EU Entry May Not Change Corruption in Croatia
By Mujtaba Ali
Croatia’s admission to the European Union this week is being accompanied by celebrations throughout Europe. Whether toasts are being made to genuine change or to a sad hoax remains to be seen.
Croatia is the second former Yugoslav nation to join, after Slovenia in 2004 and it has developed significantly since declaring independence in 1991. The EU admission process has prompted difficult social, political, and economic reforms, but there are those who believe it missed the mark on corruption.
The criticisms are reminiscent of the last EU expansion in 2007 which brought in Bulgaria and Romania.
A Lesson Learnt or Lost?
Both of those recent new members suffered from high levels of corruption despite requirements to strengthen the rule of law before admission. Corruption remains serious there. As proof, last month a politically connected but unqualified media mogul was appointed to head Bulgaria’s intelligence agency so quickly and with so little debate that questions about influence peddling and cronyism arose. Protesters called for the government to resign.
And in Romania, an ex-prime minister was jailed last year for stealing more than $1.9 million to fund a reelection campaign. The EU was “fully aware of all the deficiencies” in both Romania and Bulgaria prior to enlargement, says Duje Prkut, a researcher with GONG, a Croatian watchdog group. To counter them, the EU implemented a novel monitoring program intended to strengthen anti-corruption measures and the rule of law in both countries.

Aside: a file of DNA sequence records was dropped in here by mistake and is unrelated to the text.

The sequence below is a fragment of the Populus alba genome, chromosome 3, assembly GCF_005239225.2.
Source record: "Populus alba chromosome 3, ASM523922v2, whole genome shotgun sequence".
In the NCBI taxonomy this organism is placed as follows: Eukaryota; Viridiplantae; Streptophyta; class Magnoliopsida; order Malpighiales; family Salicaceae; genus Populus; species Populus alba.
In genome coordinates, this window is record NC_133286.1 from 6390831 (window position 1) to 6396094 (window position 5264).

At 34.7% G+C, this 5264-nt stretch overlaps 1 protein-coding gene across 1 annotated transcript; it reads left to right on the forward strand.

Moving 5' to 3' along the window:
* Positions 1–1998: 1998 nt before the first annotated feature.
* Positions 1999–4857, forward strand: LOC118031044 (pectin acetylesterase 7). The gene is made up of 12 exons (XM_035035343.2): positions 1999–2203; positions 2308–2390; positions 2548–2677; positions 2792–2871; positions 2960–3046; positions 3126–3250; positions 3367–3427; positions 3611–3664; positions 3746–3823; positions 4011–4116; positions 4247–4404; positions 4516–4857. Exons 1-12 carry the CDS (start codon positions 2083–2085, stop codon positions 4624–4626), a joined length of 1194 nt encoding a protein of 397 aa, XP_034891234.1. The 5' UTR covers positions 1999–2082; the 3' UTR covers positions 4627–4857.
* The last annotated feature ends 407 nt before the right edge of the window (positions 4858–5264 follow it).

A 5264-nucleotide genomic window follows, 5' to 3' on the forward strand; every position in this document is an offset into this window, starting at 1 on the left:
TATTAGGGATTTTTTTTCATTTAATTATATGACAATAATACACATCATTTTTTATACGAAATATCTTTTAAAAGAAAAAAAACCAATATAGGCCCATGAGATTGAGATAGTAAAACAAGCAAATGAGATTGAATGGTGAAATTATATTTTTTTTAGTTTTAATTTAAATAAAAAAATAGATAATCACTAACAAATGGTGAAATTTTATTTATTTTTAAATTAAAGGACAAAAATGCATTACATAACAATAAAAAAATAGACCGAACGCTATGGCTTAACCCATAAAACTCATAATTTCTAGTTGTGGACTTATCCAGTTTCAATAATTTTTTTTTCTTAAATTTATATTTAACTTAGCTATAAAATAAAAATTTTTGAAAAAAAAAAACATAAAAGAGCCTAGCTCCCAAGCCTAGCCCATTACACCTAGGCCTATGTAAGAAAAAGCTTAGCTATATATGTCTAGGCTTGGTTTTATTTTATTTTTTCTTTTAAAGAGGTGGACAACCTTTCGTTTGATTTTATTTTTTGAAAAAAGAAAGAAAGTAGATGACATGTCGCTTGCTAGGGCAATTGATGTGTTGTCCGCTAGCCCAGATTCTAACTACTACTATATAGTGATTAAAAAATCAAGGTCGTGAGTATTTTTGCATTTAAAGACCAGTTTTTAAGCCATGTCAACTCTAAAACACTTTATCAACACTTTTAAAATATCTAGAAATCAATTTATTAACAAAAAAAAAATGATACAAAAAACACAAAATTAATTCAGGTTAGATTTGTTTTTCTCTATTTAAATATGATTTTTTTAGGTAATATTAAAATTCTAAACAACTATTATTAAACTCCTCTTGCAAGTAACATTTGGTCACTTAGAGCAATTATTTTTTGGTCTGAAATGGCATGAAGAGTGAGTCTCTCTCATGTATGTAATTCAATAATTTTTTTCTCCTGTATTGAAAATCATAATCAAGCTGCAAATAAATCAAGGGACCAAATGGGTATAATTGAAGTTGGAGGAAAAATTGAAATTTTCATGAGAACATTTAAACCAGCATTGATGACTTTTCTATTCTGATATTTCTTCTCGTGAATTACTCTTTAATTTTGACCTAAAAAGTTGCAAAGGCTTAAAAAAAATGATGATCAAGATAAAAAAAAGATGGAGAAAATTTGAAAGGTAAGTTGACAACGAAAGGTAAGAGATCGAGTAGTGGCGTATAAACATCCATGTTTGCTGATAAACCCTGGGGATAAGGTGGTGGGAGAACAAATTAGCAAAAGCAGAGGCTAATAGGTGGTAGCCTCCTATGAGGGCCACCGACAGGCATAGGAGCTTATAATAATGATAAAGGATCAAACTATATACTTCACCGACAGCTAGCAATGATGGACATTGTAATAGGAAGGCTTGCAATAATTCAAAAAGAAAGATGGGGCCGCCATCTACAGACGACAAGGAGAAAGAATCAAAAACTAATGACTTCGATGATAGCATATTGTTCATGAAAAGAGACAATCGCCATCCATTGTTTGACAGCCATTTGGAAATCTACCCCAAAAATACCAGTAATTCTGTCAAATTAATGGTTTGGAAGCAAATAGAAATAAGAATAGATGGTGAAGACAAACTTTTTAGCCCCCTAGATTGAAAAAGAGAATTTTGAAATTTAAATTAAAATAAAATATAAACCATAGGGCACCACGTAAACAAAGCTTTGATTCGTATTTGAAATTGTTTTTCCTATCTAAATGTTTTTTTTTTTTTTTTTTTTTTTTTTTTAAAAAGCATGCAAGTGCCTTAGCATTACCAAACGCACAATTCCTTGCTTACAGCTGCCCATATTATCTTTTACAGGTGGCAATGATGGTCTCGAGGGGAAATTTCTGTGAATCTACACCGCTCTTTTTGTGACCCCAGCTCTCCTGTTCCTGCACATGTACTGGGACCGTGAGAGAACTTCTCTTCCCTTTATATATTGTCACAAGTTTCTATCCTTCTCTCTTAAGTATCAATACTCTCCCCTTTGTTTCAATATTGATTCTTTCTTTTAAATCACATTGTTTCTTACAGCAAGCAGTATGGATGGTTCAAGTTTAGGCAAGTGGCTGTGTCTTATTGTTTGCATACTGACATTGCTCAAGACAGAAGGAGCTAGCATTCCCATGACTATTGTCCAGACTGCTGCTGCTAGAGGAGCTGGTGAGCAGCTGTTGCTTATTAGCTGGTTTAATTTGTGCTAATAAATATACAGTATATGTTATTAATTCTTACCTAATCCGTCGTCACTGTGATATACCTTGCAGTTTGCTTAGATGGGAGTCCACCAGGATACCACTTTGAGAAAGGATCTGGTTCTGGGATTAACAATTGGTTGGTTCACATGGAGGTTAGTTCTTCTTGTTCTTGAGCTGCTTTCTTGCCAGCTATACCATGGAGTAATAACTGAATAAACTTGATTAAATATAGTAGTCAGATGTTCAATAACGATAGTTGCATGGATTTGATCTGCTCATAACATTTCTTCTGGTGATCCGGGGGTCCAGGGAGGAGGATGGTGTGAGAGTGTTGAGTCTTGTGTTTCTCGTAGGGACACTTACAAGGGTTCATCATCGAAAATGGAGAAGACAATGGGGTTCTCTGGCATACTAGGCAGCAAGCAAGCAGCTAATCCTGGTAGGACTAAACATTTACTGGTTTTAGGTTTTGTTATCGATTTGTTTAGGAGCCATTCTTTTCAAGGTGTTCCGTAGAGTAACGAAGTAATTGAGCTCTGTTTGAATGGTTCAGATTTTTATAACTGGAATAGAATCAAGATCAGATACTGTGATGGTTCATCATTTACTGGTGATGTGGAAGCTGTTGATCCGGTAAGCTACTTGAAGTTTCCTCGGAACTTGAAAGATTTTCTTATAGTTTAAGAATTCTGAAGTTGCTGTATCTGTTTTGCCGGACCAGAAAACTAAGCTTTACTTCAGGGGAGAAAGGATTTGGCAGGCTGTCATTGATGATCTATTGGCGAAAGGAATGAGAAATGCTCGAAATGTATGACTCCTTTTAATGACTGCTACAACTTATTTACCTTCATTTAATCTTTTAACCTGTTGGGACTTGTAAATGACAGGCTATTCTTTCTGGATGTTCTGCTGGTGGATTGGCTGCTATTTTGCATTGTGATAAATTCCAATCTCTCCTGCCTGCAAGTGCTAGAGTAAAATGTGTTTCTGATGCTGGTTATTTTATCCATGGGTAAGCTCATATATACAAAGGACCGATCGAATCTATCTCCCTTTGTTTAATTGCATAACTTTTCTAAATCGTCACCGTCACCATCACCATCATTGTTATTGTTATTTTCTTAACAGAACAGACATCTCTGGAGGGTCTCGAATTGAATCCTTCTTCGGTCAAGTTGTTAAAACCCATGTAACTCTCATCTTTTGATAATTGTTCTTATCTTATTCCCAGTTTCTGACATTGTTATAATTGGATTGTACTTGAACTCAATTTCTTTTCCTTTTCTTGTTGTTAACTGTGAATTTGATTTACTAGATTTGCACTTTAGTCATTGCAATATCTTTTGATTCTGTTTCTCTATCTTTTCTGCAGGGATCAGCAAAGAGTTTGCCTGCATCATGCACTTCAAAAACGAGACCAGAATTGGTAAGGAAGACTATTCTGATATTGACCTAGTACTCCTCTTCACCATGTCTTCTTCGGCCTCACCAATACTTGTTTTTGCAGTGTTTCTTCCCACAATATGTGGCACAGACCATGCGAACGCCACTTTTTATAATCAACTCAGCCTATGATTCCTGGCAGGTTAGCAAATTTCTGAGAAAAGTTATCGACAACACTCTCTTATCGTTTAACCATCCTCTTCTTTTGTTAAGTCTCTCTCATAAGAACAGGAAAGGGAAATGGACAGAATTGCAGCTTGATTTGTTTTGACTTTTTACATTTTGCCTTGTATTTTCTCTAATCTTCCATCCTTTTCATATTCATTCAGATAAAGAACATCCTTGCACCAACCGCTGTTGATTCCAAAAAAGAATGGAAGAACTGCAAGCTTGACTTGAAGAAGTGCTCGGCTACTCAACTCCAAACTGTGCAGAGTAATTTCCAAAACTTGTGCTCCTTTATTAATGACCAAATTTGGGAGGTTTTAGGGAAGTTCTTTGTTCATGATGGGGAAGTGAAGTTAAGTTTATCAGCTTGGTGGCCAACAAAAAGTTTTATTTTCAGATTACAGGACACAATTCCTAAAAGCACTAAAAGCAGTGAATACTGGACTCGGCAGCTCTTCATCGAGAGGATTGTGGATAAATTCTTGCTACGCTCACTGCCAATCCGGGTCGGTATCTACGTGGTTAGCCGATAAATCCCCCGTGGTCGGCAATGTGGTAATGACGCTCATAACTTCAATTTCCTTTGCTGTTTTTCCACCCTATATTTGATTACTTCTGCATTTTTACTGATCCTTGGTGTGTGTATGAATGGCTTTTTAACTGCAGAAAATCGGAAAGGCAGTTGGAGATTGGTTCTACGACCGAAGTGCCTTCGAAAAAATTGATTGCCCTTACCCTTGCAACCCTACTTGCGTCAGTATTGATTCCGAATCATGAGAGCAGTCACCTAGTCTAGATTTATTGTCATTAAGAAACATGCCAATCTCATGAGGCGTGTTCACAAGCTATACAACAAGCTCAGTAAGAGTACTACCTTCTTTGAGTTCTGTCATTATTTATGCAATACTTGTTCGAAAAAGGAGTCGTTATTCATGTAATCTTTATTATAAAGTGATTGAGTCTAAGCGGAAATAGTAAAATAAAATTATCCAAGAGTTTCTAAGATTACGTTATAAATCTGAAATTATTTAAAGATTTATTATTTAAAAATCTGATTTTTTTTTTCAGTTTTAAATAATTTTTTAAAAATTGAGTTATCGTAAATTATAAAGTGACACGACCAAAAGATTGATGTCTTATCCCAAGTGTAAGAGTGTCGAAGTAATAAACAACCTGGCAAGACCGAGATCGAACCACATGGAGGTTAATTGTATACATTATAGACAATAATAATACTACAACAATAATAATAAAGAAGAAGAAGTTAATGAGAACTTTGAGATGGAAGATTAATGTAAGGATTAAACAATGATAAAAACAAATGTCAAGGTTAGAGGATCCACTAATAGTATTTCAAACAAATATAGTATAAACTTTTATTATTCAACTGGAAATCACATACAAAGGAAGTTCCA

The so-called Cooperation and Verification Mechanism evokes mixed reactions. Detractors believe it has not stopped the stagnation of anti-corruption efforts. “I think that if [the EU] had a second opportunity they would spend much more time on rethinking if they should do this,” Prkut said. Others believe the mechanism has had a lasting positive impact. Monica Macovei, a member of the European Parliament and former Romanian justice minister, said the program, which she championed in 2007, has led to major successes. She pointed to Romanian politicians convicted for corruption as evidence.
A New Leaf or More of the Same?
To critics, the EU has done far too little to tackle corruption while Croatia has been under admission scrutiny and did not heed lessons that should have been learned from 2007. The problem was “purposefully ignored,” according to Natasha Srdoc, co-founder of the Adriatic Institute, a Croatian think tank. The EU shirked its responsibility to Croatia, she says.
"The accession process has not done what Croatian ordinary people expected.” She describes EU-initiated reforms to the rule of law, judiciary, and prosecution of political corruption as subpar.
Srdoc also noted statistics that point to more than $15 billion leaving Croatia through crime, corruption, and tax evasion. If that could be recovered Croatia would not need a foreign loan today, she said. Croatia’s most recent elections were marred by corruption, too. More than 1 million non-existent or illegal votes were cast in 2011, according to Srdoc. That is around 25 percent of Croatia’s entire population, which stands at slightly over 4 million. The Croatian government has pledged to cleanse the voter rolls.
Little has changed during the accession, though, according to Srdoc. Corruption is rampant throughout Croatia she said. “Three branches of government are held by the same types of crooks,” she added.